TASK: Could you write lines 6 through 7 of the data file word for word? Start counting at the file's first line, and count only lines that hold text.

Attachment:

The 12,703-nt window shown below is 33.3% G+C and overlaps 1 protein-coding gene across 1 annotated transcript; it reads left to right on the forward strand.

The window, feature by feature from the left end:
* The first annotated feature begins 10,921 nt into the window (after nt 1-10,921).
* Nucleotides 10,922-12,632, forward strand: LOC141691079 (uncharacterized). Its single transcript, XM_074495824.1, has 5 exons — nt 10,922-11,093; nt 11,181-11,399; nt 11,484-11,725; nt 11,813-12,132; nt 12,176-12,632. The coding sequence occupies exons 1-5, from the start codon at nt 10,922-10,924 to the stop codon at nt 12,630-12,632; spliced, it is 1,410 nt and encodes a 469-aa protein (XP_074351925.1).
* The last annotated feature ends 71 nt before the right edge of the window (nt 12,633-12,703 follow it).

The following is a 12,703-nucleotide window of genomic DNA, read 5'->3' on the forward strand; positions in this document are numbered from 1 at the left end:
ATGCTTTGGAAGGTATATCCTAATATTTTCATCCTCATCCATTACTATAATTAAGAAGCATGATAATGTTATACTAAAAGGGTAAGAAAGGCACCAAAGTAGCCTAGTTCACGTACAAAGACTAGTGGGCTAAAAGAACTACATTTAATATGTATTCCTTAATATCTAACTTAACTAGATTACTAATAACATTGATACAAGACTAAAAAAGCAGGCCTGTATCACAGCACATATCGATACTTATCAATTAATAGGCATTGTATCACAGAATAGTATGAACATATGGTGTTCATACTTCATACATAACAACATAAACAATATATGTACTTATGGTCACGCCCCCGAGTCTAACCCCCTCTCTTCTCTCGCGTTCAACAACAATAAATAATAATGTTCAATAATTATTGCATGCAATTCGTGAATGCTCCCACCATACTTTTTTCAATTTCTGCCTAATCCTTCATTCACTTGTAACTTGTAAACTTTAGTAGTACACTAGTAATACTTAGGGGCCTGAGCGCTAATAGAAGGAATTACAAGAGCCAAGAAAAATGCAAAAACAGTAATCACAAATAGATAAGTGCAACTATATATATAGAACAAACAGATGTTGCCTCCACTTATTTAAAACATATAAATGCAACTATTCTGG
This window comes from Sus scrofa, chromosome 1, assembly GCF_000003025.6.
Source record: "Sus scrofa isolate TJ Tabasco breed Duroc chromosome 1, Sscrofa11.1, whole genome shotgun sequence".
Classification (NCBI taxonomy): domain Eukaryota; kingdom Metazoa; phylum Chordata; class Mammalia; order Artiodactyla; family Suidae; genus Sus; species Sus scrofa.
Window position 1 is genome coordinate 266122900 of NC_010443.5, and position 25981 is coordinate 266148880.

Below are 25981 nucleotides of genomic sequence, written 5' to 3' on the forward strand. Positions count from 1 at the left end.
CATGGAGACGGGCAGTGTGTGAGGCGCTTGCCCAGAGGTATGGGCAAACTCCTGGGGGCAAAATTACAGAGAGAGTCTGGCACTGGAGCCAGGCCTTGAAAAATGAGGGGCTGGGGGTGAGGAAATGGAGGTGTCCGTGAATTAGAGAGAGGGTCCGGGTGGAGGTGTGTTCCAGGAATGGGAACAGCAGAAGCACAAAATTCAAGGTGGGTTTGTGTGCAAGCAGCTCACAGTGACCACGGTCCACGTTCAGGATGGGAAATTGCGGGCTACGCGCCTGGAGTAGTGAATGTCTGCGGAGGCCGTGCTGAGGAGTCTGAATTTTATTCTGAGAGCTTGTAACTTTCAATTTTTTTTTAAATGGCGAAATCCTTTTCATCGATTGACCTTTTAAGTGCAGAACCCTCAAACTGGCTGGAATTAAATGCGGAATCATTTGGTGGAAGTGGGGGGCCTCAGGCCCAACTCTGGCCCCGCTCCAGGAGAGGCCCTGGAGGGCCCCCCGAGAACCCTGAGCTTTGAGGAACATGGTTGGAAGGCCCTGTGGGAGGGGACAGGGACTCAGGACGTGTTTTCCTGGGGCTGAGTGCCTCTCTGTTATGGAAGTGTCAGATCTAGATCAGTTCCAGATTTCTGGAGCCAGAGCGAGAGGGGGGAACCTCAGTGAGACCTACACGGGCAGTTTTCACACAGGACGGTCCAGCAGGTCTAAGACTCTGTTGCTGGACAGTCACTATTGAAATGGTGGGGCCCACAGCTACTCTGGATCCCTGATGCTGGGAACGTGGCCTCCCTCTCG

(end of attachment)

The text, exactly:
The following is a 12,703-nucleotide window of genomic DNA, read 5'->3' on the forward strand; positions in this document are numbered from 1 at the left end:
ATGCTTTGGAAGGTATATCCTAATATTTTCATCCTCATCCATTACTATAATTAAGAAGCATGATAATGTTATACTAAAAGGGTAAGAAAGGCACCAAAGTAGCCTAGTTCACGTACAAAGACTAGTGGGCTAAAAGAACTACATTTAATATGTATTCCTTAATATCTAACTTAACTAGATTACTAATAACATTGATACAAGACTAAAAAAGCAGGCCTGTATCACAGCACATATCGATACTTATCAATTAATAGGCATTGTATCACAGAATAGTATGAACATATGGTGTTCATACTTCATACATAACAACATAAACAATATATGTACTTATGGTCACGCCCCCGAGTCTAACCCCCTCTCTTCTCTCGCGTTCAACAACAATAAATAATAATGTTCAATAATTATTGCATGCAATTCGTGAATGCTCCCACCATACTTTTTTCAATTTCTGCCTAATCCTTCATTCACTTGTAACTTGTAAACTTTAGTAGTACACTAGTAATACTTAGGGGCCTGAGCGCTAATAGAAGGAATTACAAGAGCCAAGAAAAATGCAAAAACAGTAATCACAAATAGATAAGTGCAACTATATATATAGAACAAACAGATGTTGCCTCCACTTATTTAAAACATATAAATGCAACTATTCTGG